• Buy non-prescription items. Certain items are FSA-eligible without needing a prescription (but save your receipt for the paperwork!). These items may include first-aid kits, bandages, thermometers, blood pressure monitors, ice packs, and heating pads. Check out the FSA store to find out which items may be covered.
• Get your glasses. If you wear non-prescription (reading) glasses—the kind you find in a drugstore—you may not need a prescription for them to be covered by your FSA fund. And if you’re like many people, you might lose or break those glasses often. A strong backup supply could come in handy. If you need a bit more help with your sight, you could get a prescription from your optometrist and use it to buy prescription glasses or contact lenses. Contact lens solution may also be covered.
• Keep family planning in mind. FSA-eligible items can include: condoms, pregnancy tests, baby monitors, fertility kits. If you have a prescription for them, female contraceptives may also be covered.
• Don’t forget your dentist. Unfortunately, toothpaste and cosmetic procedures are not covered by your FSA, but dental checkups and most of those involved costs might be. These could include copays, deductibles, cleanings, fillings, X-rays and even braces. Mouthguards, and cleaning solutions for your retainers and dentures may be FSA-eligible as well.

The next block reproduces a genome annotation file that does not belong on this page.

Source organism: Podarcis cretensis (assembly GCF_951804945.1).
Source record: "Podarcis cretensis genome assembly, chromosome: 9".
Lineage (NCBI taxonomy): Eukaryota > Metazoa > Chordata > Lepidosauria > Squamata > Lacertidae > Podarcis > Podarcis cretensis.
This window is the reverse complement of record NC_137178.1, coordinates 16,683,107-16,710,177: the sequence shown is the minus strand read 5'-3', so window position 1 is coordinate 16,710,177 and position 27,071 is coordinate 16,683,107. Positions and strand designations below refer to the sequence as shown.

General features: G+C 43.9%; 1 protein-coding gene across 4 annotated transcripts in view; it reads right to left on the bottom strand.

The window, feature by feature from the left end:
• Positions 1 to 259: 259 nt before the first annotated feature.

Using an FSA to Avoid Using Your Credit Cards
Leaning on an FSA sure beats having to charge all of these expenses on your credit card. You probably know all about that rabbit hole and how difficult it can be to pay off credit cards. Little emergencies and surprises—including healthcare costs and expenses—can add years of interest and misery to your credit card repayment experience.
However, there is still hope to right this path. SoFi Relay can help track expenses and set goals—all on your phone and with no cost. SoFi Relay makes it easy to know where you stand and what you spend to help get all of your ducks in a row.